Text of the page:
"We’re monitoring this closely. My view is that there is a way for us to accommodate sacred lands of Native Americans. And I think that right now the Army Corps is examining whether there are ways to reroute this pipeline. We’re going to let it play out for several more weeks and determine whether or not this can be resolved in a way that I think is properly attentive to the traditions of First Americans."[130]

The White House press secretary said the president had been in touch with several government agencies "that are taking a fresh look at the procedures that they follow to incorporate input from Native American communities that could potentially be affected by infrastructure projects."[130] In an interview with Alicia Menendez, Senator Tim Kaine said he supported efforts within the Obama administration to consider rerouting the pipeline.[131]

On November 5, Harald Serck-Hanssen, group executive vice president of Norway's biggest bank (DNB), said that the bank, which has invested over million in the project, was considering withdrawing the funding if its calls to respect indigenous rights were not met.[132][133]

In an October 2016 interview with Daily Energy Insider, Sean McGarvey, president of North America's Building Trades Unions (NABTU), which represents 3 million members across 15 unions in the United States and Canada, warned of the consequences resulting from opposition to oil and natural gas pipeline projects. "When projects are postponed or canceled or don’t get approval to go forward, that has a huge ripple effect on the suppliers, manufacturers and construction workers", McGarvey said. "And it adds to the local population's cost of energy because they don’t have that free flow that creates competition and brings energy costs down for local homeowners."[134]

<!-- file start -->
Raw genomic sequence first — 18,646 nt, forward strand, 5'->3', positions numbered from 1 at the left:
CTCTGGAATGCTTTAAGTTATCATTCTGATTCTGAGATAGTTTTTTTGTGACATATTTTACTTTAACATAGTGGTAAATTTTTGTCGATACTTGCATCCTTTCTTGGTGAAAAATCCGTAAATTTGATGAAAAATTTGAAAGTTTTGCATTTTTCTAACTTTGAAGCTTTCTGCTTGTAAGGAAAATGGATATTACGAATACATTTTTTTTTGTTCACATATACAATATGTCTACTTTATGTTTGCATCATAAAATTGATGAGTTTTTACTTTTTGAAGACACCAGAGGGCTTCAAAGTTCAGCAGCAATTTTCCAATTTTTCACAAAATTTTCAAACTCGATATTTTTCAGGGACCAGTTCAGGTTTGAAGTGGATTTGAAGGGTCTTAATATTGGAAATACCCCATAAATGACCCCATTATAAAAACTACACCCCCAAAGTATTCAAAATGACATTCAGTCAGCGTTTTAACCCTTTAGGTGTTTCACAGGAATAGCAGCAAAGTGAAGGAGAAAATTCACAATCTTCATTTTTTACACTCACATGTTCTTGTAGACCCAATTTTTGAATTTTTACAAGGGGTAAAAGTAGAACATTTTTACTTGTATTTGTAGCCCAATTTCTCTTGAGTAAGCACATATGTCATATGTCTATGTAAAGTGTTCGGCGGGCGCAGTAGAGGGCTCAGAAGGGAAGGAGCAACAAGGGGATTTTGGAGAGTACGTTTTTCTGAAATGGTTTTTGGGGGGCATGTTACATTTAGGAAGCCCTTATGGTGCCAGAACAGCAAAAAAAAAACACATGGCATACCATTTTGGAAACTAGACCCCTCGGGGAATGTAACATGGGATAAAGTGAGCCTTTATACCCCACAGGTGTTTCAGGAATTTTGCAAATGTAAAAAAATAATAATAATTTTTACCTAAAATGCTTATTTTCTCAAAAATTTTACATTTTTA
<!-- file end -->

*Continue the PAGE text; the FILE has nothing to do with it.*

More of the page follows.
Eugene, Oregon lawyer Lauren Regan filed a federal class-action civil rights lawsuit against several North Dakota law enforcement agencies for "potentially lethal" actions against protesters.[135]

Several members of the U.S. Senate and House of Representatives weighed in on the protest in late November 2016. Senators Al Franken of Minnesota and Cory Booker of New Jersey called upon U.S. Attorney General Loretta Lynch to investigate the tactics of law enforcement officers against peaceful protesters, and to send monitors to track any violence against protesters.[136] Several members of the House made statements as well, and Representative Tulsi Gabbard of Hawaii announced plans to join hundreds of other military veterans in protecting the protesters in early December.[136]

United Nations presentation

On September 20, 2016, Standing Rock Chairman David Archambault II addressed the UN Human Rights Council in Geneva, Switzerland, where he called "upon all parties to stop the construction of the Dakota Access Pipeline." Citing the 1851 Treaty of Traverse des Sioux and 1868 Treaty of Fort Laramie, two treaties ratified by the U.S. Senate that recognize the Sioux's national sovereignty, Archambault told the Council that "the oil companies and the government of the United States have failed to respect our sovereign rights."[137]